The Tols (thetols) wrote,
The Tols
thetols

“Tropic of Cancer.”

“My world of human beings had perished; I was utterly alone in the world and for friends I had the streets, and the streets spoke to me in that sad, bitter language compounded of human misery, yearning, regret, failure, wasted effort. Passing under the viaduct along the Rue Broca, one night after I had been informed that Mona was ill and starving, I suddenly recalled that it was here in the squalor and gloom of this sunken street, terrorized perhaps by a premonition of the future, that Mona clung to me and with a quivering voice begged me to promise that I would never leave her, never, no matter what happened. And, only a few days later, I stood on the platform of the Gare St. Lazare and I watched the train pull out, the train that was bearing her away; she was leaning out of the window, just as she had leaned out of the window when I left her in New York, and there was that same, sad, inscrutable smile on her face, that last-minute look which is intended to convey so much, but which is only a mask that is twisted by a vacant smile[…]”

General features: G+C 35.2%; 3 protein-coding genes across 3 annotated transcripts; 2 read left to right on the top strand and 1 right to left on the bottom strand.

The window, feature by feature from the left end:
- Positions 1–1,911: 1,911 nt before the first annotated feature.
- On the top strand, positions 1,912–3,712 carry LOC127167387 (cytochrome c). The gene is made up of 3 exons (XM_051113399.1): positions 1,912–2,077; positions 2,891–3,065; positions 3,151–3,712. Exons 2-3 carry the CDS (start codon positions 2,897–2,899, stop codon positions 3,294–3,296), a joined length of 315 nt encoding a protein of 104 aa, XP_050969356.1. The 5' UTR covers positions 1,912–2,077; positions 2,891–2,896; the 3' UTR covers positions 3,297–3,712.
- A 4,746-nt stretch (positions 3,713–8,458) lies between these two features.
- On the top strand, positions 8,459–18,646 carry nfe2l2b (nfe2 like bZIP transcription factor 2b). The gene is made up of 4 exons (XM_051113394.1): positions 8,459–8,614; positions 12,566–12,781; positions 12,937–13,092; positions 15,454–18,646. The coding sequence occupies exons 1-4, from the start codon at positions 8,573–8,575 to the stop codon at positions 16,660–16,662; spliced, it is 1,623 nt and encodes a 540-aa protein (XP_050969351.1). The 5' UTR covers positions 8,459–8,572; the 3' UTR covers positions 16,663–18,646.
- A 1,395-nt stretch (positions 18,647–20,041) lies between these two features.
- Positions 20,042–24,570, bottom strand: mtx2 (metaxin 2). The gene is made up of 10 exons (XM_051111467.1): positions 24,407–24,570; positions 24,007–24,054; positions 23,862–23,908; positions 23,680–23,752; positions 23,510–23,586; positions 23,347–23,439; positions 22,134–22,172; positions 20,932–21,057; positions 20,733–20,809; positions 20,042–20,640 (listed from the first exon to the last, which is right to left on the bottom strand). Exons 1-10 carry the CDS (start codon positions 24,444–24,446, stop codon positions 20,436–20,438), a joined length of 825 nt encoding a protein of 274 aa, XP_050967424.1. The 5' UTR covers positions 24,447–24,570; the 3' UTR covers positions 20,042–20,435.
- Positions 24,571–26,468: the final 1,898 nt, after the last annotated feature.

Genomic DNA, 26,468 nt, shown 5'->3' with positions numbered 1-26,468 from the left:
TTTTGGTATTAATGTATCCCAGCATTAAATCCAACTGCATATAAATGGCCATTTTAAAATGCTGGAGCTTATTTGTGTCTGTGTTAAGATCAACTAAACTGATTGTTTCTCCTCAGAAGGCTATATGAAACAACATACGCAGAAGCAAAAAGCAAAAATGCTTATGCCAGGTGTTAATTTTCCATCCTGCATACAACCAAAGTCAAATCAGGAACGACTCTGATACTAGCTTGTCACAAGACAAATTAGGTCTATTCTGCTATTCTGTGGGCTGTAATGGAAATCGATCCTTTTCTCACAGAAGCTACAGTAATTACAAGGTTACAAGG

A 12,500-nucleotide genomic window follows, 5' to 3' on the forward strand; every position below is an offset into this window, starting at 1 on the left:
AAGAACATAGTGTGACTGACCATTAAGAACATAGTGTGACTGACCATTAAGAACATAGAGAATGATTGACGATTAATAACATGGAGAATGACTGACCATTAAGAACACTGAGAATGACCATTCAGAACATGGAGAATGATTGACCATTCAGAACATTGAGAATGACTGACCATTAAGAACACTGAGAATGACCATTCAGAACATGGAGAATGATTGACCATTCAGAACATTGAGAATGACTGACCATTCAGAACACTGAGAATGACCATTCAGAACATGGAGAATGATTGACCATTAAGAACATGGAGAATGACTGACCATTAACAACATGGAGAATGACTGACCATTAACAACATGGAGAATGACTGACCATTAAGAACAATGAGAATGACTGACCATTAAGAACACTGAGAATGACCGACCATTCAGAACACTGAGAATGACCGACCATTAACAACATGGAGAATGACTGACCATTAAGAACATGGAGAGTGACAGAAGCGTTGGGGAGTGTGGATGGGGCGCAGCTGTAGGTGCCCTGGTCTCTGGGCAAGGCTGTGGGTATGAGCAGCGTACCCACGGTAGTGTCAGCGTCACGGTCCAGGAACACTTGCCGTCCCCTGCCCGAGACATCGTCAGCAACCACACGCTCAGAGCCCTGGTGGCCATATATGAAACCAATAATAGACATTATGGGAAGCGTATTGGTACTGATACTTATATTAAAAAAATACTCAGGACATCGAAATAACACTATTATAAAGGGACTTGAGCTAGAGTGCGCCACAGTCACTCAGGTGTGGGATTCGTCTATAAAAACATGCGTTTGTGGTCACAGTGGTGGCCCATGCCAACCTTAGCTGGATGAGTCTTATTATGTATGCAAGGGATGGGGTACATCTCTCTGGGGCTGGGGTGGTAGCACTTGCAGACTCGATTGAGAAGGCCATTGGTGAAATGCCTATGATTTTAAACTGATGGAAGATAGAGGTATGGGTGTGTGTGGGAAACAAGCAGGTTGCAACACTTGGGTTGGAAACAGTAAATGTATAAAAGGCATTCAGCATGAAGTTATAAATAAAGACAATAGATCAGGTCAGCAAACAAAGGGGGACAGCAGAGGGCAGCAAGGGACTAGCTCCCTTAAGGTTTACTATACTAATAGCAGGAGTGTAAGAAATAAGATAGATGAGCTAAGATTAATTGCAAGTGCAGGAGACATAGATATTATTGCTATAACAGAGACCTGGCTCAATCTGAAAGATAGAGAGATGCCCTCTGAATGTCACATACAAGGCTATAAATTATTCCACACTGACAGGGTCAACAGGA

Excerpt From:
Miller, Henry. “Tropic of Cancer.” Grove Press, 1961.
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